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  • A Ravello cosmology

    d90bdef7d7adb48f05426defcccb2f3b.jpgViolet Trefusis urged: 'be wicked, be brave, be drunk, be reckless, be dissolute, be despotic, be an anarchist, be a religious fanatic, be a suffragette, be anything you like, but live the gamut of human experiences: build, destroy, build up again! Let's live as none ever lived before, let's tread fearlessly where even the most intrepid have faltered and held back'

    Some of her wickedest and most intrepid moments may have been at the Villa Cimbrone in Ravello on the Italian Amalfi coast, where I took a recent holiday.

    Trefusis (1894-1972) partied there with her lover Vita Sackville-West. Other guests in this medieval fantasy villa were Forster, Strachey, Keynes, Woolf, Lawrence, Henry Moore and TS Elliot - and even Garbo conducted an affair here. The marvellous garden is thought to be partly Sackville-West's work. Villa Cimbrone was built in 1905 by Ernest Beckett, 2nd Lord Grimthorpe, with the help of his tailor and valet, Nicola Mansi, who went on to become the village's mayor.

    d1de9a92f007692ce367b899482206e4.jpg Gide said Ravello was 'closer to the sky than the sea'. The centre of the village is perched on a ridge of volcanic tufa which rises 335m above the sea. Inside the duomo we saw a phial of St Pantaleone's blood. In a letter Cadinal Newman wrote in amazement that "the blood of St. Pantaloon... is not touched—but on his feast in June it liquefies. And more, there is an excommunication against those who bring portions of the True Cross into the Church. Why? Because the blood liquefies, whenever it is brought". In the garden at the Villa Cimbrone we took a long walk through tall umbrella pines - the 'Alleé of Immensity' - to the 'Belvedere of Infinity': a stone parapet with white statues and a dazzling view of the entire bay of Salerno. In 1917 Grimthorpe was buried close by, beneath the temple of Bacchus he created.

    Celebrity connections with Ravello don't stop at the Villa Cimbrone. On an inaccessible ridge directly below it is La Rondinaia, built in 1930 by Mansi for Grimthorpe's second daughter. Until infirmity forced him to move back to the US, it was Gore Vidal's home. A local told us how he used to sit in his wheelchair in Ravello's main square, entertaining visitors with his wisecracks and belying his local reputation for cantankerousness.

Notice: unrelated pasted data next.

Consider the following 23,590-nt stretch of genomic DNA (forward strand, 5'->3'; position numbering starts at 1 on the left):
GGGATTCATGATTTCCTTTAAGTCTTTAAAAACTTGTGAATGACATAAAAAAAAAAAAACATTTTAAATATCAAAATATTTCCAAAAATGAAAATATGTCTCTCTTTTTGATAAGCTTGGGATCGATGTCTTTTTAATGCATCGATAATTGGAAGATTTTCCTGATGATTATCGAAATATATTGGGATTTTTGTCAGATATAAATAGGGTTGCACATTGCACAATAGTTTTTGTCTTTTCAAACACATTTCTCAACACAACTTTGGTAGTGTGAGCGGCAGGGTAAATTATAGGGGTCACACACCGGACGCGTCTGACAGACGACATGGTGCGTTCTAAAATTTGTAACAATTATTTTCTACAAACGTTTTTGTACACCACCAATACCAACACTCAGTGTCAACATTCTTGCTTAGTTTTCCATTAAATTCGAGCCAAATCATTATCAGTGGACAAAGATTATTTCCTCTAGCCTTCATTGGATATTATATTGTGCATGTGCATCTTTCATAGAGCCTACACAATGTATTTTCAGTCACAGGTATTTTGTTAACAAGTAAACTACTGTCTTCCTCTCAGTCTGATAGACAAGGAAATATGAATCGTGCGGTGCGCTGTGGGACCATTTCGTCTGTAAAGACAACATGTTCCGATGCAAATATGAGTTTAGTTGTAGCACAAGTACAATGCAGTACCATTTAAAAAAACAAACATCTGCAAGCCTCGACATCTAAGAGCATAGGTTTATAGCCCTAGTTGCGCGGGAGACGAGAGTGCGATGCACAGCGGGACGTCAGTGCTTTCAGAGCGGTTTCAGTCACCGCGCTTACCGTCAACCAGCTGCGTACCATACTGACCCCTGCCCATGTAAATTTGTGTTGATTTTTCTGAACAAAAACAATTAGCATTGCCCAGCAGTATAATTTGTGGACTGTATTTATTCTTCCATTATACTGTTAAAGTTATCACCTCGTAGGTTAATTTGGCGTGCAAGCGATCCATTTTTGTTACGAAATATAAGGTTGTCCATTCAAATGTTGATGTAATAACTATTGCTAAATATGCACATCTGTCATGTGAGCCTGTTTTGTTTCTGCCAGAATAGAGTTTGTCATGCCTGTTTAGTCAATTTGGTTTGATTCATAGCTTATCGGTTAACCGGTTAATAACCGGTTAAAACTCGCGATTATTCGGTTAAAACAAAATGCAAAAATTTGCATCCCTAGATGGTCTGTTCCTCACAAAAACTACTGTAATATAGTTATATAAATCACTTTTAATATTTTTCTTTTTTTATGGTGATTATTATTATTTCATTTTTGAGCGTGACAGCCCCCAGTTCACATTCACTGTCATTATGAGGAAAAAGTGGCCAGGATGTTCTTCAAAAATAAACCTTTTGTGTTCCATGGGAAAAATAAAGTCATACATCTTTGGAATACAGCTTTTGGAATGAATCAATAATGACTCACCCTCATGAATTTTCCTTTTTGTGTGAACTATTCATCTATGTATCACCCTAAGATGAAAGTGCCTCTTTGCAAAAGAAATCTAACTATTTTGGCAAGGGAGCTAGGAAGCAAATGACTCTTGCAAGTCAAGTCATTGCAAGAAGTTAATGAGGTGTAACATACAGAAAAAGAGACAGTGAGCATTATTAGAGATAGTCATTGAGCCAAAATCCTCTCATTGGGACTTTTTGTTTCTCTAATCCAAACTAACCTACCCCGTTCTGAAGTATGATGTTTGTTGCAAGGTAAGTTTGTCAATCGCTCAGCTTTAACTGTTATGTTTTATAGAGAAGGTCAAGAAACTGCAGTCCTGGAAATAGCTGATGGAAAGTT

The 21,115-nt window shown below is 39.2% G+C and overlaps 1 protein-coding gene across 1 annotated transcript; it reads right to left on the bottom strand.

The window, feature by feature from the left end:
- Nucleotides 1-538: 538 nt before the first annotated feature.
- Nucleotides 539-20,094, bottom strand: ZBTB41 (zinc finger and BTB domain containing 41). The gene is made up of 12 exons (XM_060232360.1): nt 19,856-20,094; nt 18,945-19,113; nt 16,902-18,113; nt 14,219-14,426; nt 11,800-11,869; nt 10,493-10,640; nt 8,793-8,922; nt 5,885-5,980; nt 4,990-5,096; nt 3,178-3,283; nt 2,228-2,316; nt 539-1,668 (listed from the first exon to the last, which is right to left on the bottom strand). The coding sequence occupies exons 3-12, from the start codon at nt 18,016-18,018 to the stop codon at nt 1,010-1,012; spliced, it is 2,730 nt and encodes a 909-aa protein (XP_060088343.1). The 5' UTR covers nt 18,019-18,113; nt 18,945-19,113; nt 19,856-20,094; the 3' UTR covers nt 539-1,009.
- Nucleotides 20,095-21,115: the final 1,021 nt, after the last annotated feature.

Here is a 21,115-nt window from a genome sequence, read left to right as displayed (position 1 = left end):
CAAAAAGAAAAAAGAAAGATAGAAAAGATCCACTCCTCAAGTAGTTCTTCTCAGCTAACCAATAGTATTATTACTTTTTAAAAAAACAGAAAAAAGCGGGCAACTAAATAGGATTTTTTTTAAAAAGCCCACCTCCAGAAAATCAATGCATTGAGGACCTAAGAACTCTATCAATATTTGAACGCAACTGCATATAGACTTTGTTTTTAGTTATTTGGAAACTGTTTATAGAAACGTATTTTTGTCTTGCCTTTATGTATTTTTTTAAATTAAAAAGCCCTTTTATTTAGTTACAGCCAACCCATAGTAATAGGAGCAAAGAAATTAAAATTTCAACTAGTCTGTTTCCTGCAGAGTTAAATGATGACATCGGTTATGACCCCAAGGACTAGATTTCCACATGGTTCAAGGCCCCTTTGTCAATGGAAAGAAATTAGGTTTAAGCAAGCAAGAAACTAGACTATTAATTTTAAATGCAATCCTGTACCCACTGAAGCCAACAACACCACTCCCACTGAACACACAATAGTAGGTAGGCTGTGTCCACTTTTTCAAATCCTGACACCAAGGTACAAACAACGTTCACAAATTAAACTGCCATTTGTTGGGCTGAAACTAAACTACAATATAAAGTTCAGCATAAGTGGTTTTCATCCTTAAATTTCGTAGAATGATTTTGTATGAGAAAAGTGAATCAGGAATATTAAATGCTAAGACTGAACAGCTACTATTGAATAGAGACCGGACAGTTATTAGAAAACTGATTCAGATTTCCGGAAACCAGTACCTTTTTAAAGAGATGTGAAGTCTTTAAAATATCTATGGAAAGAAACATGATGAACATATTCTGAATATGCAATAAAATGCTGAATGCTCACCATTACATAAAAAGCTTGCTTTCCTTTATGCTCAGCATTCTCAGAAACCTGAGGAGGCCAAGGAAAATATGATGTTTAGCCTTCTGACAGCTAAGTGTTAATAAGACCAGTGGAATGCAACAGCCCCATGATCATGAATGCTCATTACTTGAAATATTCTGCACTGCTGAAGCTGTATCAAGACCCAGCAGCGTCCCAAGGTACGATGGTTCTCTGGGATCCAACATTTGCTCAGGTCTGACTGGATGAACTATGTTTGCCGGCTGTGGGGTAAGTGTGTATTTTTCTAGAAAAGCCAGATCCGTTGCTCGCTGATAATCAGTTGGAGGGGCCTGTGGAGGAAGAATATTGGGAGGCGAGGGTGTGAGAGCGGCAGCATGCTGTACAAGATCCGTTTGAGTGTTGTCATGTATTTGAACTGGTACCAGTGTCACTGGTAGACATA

5b4a0aa366df70d6ef113767404b5fa1.jpgWe ate lunch in the garden of the Villa Maria, one of three hotels owned by Vicenzo Palumbo. The patron himself was in orange trousers, idly tending flowers while his staff ran the place for him. With two others he has bought La Rondinaia, reputedly for more than £10m, and plans to turn it into a Vidal museum and luxury hotel.

    Set below La Rondinaia is a church dedicated to the twin saints Cosmas & Damian. We visited on a long walk from Amalfi. I took no photos inside, since this was so evidently a living church: we passed two frail women walking with difficulty up the steps to the church for the evening service.

    Cosmas & Damian practised as doctors in Asia Minor in the third century, and taking no money for their cures, drew many to the faith. During Diocletian's persecutions they were tortured to death. Their relics became popular with pilgrims and in Ravello many have left ex-voto offerings in gratitude for medical cures attributed to the patron saints of medicine.

    e9f3ebaeac0ac4df25b61c2a63ccffe5.jpgHundreds of silver plaques represent every part of the body thought to have been healed by the saints: legs, and arms, teeth, and breasts, hearts and brains all cut out in silver and hanging on red silk in glass cases.

    Besides the Villa Cimbrone, Ravello's other jewel is the Villa Rufolo, also with gardens designed by a Briton. Rufolo is a half-ruined 13th-century palazzo, the venue for highly successful arts festivals. The garden inspired Wagner's dream of a magical garden in Parsifal.

    On our last night on the Amalfi coast we heard a clarinet and piano recital at the Villa before walking down the hillside to our accommodation in Minori, right by the sea. The twisting path took us down steps through lemon and olive groves, across the echoing porchways of several ancient churches and finally past Minori's necropolis, glimpsed through high gates, each decorated with skull and cross-bones.

    563082b9cbdfb6a7ea4df493b4ba66ff.jpgThe walled cemetery was bathed in blue light. Three terraces, one stone slab set into the wall for each family, lines of slabs stacked so high that a ladder is needed to look after the photos and flowers and the little electric light that burns night and day on each. With the scent of ripe figs and the tufa grey soil in the air we descended happily to the moonlit sea.

    One evening just before dusk I walked down to the beach at Minori. The passegiata would soon be in full swing: that special time in the evening when ordinary Italians dress up and go out for a stroll and to chat. On the beach a few kids kicked a football about, but I was the only swimmer. The sea was warm, the surface calm. I swam out 100 metres or more from the shore. Just above the town a blue neon cross marked the cemetery and beyond I saw the line of white lights - like a string of twinkling pearls - marking the path all the way up to Ravello. Higher up there were lights at SS Cosmas & Damiano, too - an orange glow that floodlit the cliff above. Higher still I could even see La Rondinaia - floodlit with a steady bright white light - and thought I caught a glimpse of the fabulous belvedere at the Villa Cimbrone.

    82cab754f31585c33b9a9565686f42c9.jpg On the beach, feeling a cool breeze, I showered and changed. Someone asked me if the water was cold. 'Not at all - it's warm!'. Feeling content, I suddenly remembered Homer's magical line about the 'wine-dark sea' and watched an almost full moon shimmering silver on its surface.